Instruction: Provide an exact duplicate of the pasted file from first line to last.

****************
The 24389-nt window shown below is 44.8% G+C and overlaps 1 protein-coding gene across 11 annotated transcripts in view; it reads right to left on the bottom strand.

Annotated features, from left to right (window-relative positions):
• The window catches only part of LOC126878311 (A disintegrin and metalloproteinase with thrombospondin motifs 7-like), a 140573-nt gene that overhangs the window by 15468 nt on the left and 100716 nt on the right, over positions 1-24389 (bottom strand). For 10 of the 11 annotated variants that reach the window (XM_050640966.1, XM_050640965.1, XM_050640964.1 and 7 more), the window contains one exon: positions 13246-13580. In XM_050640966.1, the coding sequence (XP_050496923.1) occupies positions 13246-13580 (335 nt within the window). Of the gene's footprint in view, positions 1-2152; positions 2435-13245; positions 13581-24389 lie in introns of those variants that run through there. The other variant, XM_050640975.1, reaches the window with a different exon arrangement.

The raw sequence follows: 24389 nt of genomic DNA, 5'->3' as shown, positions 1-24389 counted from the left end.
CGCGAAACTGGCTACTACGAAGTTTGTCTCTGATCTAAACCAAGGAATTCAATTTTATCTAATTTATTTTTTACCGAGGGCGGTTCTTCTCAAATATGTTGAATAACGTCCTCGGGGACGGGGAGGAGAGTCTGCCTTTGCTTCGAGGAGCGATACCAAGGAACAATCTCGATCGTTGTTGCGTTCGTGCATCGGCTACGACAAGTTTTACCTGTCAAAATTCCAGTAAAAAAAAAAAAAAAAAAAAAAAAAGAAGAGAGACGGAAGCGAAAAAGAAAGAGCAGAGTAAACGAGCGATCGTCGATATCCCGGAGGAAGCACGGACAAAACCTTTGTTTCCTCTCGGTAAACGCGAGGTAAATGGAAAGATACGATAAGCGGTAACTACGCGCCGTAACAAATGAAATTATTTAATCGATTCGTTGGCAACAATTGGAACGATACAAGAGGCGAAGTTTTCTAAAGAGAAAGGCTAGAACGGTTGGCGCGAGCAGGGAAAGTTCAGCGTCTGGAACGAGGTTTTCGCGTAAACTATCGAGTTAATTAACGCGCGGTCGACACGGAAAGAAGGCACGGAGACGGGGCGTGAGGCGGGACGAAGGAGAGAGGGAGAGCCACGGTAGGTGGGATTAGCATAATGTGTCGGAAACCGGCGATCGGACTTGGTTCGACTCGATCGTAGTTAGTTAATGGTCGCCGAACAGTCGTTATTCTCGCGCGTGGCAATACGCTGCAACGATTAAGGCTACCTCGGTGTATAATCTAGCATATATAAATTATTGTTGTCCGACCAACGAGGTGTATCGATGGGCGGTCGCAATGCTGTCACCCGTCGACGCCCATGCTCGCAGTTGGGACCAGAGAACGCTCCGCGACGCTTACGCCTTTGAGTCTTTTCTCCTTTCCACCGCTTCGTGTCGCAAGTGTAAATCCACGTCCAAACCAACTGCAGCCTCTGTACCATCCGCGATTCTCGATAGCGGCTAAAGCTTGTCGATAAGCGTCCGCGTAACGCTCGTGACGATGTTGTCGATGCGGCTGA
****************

The 24389-nt window shown below is 44.8% G+C and overlaps 1 protein-coding gene across 11 annotated transcripts in view; it reads right to left on the bottom strand.

Annotated features, from left to right (window-relative positions):
• The window catches only part of LOC126878311 (A disintegrin and metalloproteinase with thrombospondin motifs 7-like), a 140573-nt gene that overhangs the window by 15468 nt on the left and 100716 nt on the right, over positions 1-24389 (bottom strand). For 10 of the 11 annotated variants that reach the window (XM_050640966.1, XM_050640965.1, XM_050640964.1 and 7 more), the window contains one exon: positions 13246-13580. In XM_050640966.1, the coding sequence (XP_050496923.1) occupies positions 13246-13580 (335 nt within the window). Of the gene's footprint in view, positions 1-2152; positions 2435-13245; positions 13581-24389 lie in introns of those variants that run through there. The other variant, XM_050640975.1, reaches the window with a different exon arrangement.

The raw sequence follows: 24389 nt of genomic DNA, 5'->3' as shown, positions 1-24389 counted from the left end.
CGCGAAACTGGCTACTACGAAGTTTGTCTCTGATCTAAACCAAGGAATTCAATTTTATCTAATTTATTTTTTACCGAGGGCGGTTCTTCTCAAATATGTTGAATAACGTCCTCGGGGACGGGGAGGAGAGTCTGCCTTTGCTTCGAGGAGCGATACCAAGGAACAATCTCGATCGTTGTTGCGTTCGTGCATCGGCTACGACAAGTTTTACCTGTCAAAATTCCAGTAAAAAAAAAAAAAAAAAAAAAAAAAGAAGAGAGACGGAAGCGAAAAAGAAAGAGCAGAGTAAACGAGCGATCGTCGATATCCCGGAGGAAGCACGGACAAAACCTTTGTTTCCTCTCGGTAAACGCGAGGTAAATGGAAAGATACGATAAGCGGTAACTACGCGCCGTAACAAATGAAATTATTTAATCGATTCGTTGGCAACAATTGGAACGATACAAGAGGCGAAGTTTTCTAAAGAGAAAGGCTAGAACGGTTGGCGCGAGCAGGGAAAGTTCAGCGTCTGGAACGAGGTTTTCGCGTAAACTATCGAGTTAATTAACGCGCGGTCGACACGGAAAGAAGGCACGGAGACGGGGCGTGAGGCGGGACGAAGGAGAGAGGGAGAGCCACGGTAGGTGGGATTAGCATAATGTGTCGGAAACCGGCGATCGGACTTGGTTCGACTCGATCGTAGTTAGTTAATGGTCGCCGAACAGTCGTTATTCTCGCGCGTGGCAATACGCTGCAACGATTAAGGCTACCTCGGTGTATAATCTAGCATATATAAATTATTGTTGTCCGACCAACGAGGTGTATCGATGGGCGGTCGCAATGCTGTCACCCGTCGACGCCCATGCTCGCAGTTGGGACCAGAGAACGCTCCGCGACGCTTACGCCTTTGAGTCTTTTCTCCTTTCCACCGCTTCGTGTCGCAAGTGTAAATCCACGTCCAAACCAACTGCAGCCTCTGTACCATCCGCGATTCTCGATAGCGGCTAAAGCTTGTCGATAAGCGTCCGCGTAACGCTCGTGACGATGTTGTCGATGCGGCTGA